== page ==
Garlic (Allium sativum) Gastronomic Oil

Garlic (Allium sativum) Gastronomic Oil

Horseradish (Armoracia lapathifolia) Gastronomic Oil

Horseradish (Armoracia lapathifolia) Gastronomic Oil

Garlic (Allium sativum) Gastronomic Oil - Gastronomic Oils - Food Products

Garlic Flower (Allium sativum) Gastronomic Oil

Product Description

Gastronomic oils are offered as pure essential oils or pre-calibrated with organic sunflower seed oil. A collection of natural aromas - healthy, true, and easy to use.

Garlic: Typical aroma, on the side of roasted garlic. 

  • Québec vrai
  • USDA Organic
Availability: In stock
Only %1 left
As low as CA$10.73

Plant description

Latin Name : Allium sativum
English Name : Garlic
French Name :  Ail
Family :  Amaryllidaceae
Origin :  Hungary

Garlic is an herbaceous perennial plant. A head of garlic has several cloves covered with white or pink skin, depending on the variety. Garlic is a food remedy known and recognized for more than a thousand years for its beneficial effects on health (prevention of cardiovascular disease, fight against infectious disorders (bacteria, fungus, viruses, etc.).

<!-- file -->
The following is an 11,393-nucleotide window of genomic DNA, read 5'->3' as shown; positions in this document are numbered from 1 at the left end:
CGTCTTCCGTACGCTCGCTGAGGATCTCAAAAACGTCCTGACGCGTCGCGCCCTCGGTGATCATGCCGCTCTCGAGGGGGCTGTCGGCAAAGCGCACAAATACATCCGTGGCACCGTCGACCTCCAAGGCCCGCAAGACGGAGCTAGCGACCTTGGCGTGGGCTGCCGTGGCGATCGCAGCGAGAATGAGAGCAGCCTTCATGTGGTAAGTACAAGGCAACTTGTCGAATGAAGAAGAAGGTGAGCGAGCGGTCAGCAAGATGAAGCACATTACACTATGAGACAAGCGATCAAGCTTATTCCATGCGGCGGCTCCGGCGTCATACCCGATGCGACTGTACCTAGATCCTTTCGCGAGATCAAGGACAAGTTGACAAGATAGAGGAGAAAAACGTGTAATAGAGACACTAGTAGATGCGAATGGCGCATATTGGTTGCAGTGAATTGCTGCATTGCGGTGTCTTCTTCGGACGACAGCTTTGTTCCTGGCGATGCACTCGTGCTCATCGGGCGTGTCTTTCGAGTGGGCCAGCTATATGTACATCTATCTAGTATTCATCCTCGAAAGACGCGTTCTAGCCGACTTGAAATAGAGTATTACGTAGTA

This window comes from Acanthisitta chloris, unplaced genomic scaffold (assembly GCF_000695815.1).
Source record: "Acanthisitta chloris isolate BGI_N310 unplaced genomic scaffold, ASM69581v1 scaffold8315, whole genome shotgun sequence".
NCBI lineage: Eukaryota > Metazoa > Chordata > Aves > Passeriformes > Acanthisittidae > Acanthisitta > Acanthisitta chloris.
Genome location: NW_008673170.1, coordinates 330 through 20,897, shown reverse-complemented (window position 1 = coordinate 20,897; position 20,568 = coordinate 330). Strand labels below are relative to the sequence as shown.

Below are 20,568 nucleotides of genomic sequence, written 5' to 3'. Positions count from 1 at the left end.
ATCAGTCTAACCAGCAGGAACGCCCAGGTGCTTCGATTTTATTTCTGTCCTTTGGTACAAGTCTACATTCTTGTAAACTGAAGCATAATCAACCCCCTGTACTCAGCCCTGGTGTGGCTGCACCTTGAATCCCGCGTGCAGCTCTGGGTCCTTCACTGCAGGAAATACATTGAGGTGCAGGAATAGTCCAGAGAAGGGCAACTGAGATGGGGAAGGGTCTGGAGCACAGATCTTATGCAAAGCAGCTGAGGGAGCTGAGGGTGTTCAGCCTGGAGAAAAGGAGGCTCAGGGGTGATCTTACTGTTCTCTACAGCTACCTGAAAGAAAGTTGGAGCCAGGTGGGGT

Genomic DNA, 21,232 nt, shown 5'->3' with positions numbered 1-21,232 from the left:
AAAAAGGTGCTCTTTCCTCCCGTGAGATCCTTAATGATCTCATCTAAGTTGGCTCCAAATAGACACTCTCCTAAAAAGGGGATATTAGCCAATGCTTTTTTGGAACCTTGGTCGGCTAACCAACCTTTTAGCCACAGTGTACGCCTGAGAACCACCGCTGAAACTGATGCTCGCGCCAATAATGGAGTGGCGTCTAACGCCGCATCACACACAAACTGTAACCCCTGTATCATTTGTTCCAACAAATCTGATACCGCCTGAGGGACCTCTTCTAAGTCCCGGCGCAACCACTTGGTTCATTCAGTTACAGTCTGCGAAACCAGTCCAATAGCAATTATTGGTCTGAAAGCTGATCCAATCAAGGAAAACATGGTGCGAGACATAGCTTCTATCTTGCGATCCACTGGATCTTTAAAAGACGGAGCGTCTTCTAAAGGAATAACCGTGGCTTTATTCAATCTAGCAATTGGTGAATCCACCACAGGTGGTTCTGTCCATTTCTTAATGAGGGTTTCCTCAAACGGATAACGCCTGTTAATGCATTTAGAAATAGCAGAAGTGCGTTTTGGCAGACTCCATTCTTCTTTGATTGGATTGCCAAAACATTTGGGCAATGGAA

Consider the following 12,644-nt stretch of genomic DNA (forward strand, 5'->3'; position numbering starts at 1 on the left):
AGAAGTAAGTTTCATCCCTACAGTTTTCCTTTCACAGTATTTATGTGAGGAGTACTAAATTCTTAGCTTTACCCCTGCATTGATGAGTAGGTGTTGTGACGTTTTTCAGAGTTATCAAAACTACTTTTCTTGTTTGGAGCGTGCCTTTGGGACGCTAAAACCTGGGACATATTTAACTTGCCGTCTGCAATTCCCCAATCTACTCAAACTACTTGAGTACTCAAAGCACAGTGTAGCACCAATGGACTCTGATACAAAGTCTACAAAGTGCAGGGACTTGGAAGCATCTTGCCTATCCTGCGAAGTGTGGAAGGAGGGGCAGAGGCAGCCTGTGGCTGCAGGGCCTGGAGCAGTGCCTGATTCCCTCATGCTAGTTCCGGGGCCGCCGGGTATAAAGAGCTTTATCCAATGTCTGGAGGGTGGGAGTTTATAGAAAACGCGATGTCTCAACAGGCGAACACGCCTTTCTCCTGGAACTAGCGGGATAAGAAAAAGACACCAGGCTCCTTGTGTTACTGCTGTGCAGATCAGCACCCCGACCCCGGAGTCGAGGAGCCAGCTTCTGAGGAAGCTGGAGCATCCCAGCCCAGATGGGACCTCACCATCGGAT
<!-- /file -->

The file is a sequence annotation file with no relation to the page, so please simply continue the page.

In Homer's Odyssey, Odysseus uses garlic as an antidote to protect himself from witch-goddess Circe ‘s magic. Greeks and Romans thought garlic had a strengthening effect and gave it to their soldiers and athletes. The Romans probably introduced the plant in Europe. 


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Aromatherapy Data Sheet

Aroma : Typical, on the side of roasted garlic 
Ingredients : Pure essential oil pre-calibrated with organic sunflower seed oil


Gastronomic Oils naturally blend into fats, salt, sugar, and sauces. The average dosage is of one or two drops of product per 250 grams of recipe. It is always preferable to add Saba’s aromas at the end of cooking, since they will often evaporate if  cooked for too long. Use it as you would use fresh herbs. If your preparation requires integrating all ingredients before baking,  such as in pies or pastry, we recommend you double the number of drops for each hour of cooking or standing.

With gastronomic oils and essential waters, you can correct most mistakes. If you accidentally drop too much oil in your  preparation, simply heat up slowly your recipe for about 10 minutes, or until you reach back the desired aromatic intensity.

In a rubbing oil with raw meats and cuts to sear, we recommend that you use from 8 to 10 drops for every 250 g of preparation and let stand for approximately 15 minutes before cooking (serve quickly).

Let your imagination run wild!

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